In Windows (XP or Vista), you can set a connection to reconnect automatically if it drops. Just set up NeoConnect as a regular (dial-up) connection (with the right driver, username and password), rather than using the NeoConnect Manager, and set it to redial automatically. This way, you can also share your Internet connection across multiple computers, and have it connect automatically when any one of the computers wants to connect to the Internet.

    The latency on NeoConnect is somewhat variable compared to wireline Internet connections. Is this to be expected?

    CDMA or any other wireless technology may be affected by the landscape or weather conditions, as well as the statistical sharing of channel capacity. Hence, some variation is to be expected. It is not recommended that NeoConnect be used for applications that cannot tolerate such variation (e.g. online action games).

    Can I get an external antenna to improve coverage?

    Neotel does not currently offer external antennas for NeoConnect, though it’s obviously technically possible to use one (the connector is a common TNC). Since Neotel is selling the service in areas with good coverage, and 800 MHz propagates well, there generally shouldn’t be any need to use an external antenna.

    Some users claim to have used UHF TV antennas (close to the right frequencies) successfully, but if any antenna is going to be used, it’s probably better to use one specifically made for 800 MHz CDMA.

    What are the common issues raised about the current offerings?

    There are several common issues raised, such as coverage, contract rather than prepaid, and specific features not yet available on the range of devices. As far as possible, these issues are addressed in this and other FAQs.

    If you have any additional issues (or compliments), tell Neotel via [email protected]

    Neotel is actively seeking feedback from users, and will use this to enhance the service.
    Last edited by Neotel; 25-01-2009 at 02:22 PM. Reason: Update

  2. #2

    Default

    Great guide...
    Just in case you missed the other threads, remember that people want:

    An ethernet port
    Comparable Latency to Telkom
    Simultaneous voice and data

    Mass amount of people will jump off Telkom's ship if this were to happen..

    Some say get rid of the 24 month contract but TBH I don't think the majority of SA would mind (but thats just me)
    Other than that, I think you guys are perfect

  3. #3

    Default

    Nice guide. I'm sure it'll help many sort out their unanswered questions.
    Quote Originally Posted by Rouxenator View Post
    I microwaved the socks for a bit and they are fine now.

  4. #4
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    The latency of EV-DO Rev A is quite a bit lower, and could prove workable for more games, once Rev A devices are launched.
    My Question: Can one upgrade to Rev A if one is one of the first adopters to Neotel, while still on contract? So if you get Rev 0 now, can one get Rev A when that comes out?
    Neko-nyan dansu! by Harenchi Punch! MST3K. Hitler goes Kaput!. Fravia's SearchLores Shills, trolls & meow wars.

  5. #5

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    Hey neotel rep, thumbs up on getting the guides sorted and doing a bit of representation.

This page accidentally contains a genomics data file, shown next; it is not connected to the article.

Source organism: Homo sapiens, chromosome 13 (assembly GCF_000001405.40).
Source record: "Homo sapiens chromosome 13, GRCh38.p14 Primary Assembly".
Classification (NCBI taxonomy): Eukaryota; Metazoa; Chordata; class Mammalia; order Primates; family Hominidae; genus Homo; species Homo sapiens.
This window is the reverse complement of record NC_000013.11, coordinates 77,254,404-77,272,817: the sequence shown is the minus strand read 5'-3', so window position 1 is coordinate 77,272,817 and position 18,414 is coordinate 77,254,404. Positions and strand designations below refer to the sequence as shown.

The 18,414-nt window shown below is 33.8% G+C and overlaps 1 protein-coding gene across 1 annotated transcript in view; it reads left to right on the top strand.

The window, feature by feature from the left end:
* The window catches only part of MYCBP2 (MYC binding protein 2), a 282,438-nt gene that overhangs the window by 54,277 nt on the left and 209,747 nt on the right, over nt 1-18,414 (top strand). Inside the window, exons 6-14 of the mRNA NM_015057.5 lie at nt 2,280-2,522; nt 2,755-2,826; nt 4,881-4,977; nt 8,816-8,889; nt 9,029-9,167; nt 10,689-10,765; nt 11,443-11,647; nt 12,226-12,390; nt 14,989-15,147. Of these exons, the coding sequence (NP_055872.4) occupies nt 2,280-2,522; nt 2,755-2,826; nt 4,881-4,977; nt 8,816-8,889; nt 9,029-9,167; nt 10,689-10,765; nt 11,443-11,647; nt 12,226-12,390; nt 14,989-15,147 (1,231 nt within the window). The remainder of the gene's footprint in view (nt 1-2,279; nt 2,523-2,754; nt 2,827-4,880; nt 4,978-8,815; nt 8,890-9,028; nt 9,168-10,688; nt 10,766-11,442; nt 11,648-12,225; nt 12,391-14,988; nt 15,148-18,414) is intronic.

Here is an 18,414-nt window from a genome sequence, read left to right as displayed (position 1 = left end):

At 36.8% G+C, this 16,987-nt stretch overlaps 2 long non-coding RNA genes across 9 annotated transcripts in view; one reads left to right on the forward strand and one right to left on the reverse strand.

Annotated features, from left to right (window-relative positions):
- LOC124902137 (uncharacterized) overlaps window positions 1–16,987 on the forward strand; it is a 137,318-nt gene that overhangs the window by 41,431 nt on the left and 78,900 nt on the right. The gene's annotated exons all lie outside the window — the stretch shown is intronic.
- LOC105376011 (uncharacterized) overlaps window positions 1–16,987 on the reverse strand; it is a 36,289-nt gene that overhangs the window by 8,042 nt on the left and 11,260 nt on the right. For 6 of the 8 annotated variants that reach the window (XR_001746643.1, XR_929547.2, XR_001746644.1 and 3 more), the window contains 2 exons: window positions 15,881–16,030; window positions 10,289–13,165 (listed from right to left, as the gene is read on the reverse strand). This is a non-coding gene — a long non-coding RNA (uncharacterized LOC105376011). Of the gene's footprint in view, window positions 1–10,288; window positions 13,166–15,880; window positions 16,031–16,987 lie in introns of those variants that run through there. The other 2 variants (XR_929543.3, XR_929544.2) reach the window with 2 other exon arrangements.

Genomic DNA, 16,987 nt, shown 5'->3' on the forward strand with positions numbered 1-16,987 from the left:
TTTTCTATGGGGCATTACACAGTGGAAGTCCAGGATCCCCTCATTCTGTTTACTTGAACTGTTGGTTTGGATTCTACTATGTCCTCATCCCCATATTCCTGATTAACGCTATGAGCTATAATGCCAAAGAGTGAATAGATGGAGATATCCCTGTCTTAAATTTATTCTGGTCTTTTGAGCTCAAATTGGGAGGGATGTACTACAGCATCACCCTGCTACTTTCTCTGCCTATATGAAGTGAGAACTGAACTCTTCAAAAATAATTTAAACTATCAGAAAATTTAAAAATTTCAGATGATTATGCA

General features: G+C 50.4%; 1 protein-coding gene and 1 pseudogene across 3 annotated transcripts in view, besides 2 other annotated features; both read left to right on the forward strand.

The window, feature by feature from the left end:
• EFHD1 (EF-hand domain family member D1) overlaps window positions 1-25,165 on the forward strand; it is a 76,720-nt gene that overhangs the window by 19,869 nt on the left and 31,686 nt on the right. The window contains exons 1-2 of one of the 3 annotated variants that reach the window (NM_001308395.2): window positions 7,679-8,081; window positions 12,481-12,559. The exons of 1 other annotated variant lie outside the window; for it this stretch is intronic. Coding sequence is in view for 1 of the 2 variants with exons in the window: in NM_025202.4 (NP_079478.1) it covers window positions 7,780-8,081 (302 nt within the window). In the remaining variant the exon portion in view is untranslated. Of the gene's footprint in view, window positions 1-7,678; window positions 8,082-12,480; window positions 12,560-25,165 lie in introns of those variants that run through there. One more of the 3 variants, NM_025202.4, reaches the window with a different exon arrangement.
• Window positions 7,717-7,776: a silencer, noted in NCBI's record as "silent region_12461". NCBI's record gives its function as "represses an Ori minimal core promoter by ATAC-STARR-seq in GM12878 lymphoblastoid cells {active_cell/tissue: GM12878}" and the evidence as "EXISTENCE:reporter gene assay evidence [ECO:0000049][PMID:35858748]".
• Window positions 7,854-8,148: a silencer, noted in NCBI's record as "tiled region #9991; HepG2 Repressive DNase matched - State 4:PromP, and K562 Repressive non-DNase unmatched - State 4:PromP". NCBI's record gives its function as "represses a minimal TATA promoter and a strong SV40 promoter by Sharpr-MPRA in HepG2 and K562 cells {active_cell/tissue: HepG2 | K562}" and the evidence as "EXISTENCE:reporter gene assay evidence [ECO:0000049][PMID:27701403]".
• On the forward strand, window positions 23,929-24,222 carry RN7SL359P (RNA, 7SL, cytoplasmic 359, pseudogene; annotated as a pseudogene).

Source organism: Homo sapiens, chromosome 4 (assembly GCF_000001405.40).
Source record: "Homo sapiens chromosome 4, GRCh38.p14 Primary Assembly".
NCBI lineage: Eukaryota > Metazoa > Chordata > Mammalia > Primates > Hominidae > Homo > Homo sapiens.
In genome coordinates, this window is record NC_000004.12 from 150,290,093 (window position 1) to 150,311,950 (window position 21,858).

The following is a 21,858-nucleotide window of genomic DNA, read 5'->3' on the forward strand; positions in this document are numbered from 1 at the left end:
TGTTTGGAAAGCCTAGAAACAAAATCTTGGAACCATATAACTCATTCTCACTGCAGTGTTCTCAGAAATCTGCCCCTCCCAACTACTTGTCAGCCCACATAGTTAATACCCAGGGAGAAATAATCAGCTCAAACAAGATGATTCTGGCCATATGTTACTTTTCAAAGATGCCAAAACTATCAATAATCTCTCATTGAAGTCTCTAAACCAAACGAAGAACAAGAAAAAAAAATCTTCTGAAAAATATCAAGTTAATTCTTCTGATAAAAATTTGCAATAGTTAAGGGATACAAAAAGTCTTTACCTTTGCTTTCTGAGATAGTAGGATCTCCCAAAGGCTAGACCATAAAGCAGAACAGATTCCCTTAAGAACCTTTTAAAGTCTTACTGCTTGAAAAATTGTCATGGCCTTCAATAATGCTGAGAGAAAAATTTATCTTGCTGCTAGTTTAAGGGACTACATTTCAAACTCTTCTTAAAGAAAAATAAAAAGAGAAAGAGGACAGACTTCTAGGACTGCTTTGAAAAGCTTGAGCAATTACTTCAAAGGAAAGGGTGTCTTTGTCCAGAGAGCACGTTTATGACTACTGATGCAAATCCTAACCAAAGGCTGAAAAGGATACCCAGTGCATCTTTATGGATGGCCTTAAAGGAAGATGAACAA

I do however wish to argue something with you. You say latencies are between 150 and 250 ms, but most of the users i have spoken to would not agree, as i am sure you can tell from reading through these forumns. Yes while you do get as low as 150 ms at times it hardly stays between 150 - 250 ms and is infact highly inconsistant, often reaching pings of upto 2000 ms. Oh and just to clarify, these are pings to local Saix game servers and similar ip's not international at all. A ping of 19ms can be reached using an ADSL connection to the same servers.

    You may want to change the info in the guide as even the tech guy that i have had out here agrees that it is a neotel issue and not mine as he has had many similar complaints.

  6. #6

    Default

    As long as the device supports this:

    Universal Serial Bus Communication Device Class
    Abstract Control Model (USB CDC ACM) specification.

    Then it will work on linux with the acm module, perhaps something else should be preloaded.
    e.g. http://www.geocities.com/kream77/int...ance_cdma.html

    The only difference between connecting via a GSM type modem and a CDMA 2000 modem is that the dialing codes differ:

    GSM : #99*
    CDMA: #777

    There is no mentioning of a PIN that is required to be set/removed up front. Usually to get gsm modems to work on linux is to remove the pin, or send a modem command with the pin before it sends ATDT#777

    As long as the acm module is loaded on Linux it should work. (famous last words)

  7. #7
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    Does the NeoConnect Prime device have an Ethernet port supporting PPPoE?

    The device does not have an Ethernet port, and uses a USB port to connect to a computer.

    Whilst it would have been ideal to include an Ethernet port in the current device, it was not possible without making other compromises. It would have limited the device’s ability to operate autonomously on battery power for extended periods, for example. (You may have noticed the similar lack of Ethernet ports on mobile phones.)

    Fixed, data-centric CDMA2000 devices with Ethernet ports that could connect to a router with PPPoE certainly do exist, and are likely to be available in due course.

    I doubt if people who need the Ethernet port would be much interested in mobility.

    Even laptops require mains power quite soon.

    Looking forward to a PPPoE device - I will send an e-mail enquiry as soon as a reliable PPPoE device is available.
    South Africa needs World Class Broadband at World Competitive Prices.

  8. #8
    Serial breaker of phones Chevron's Avatar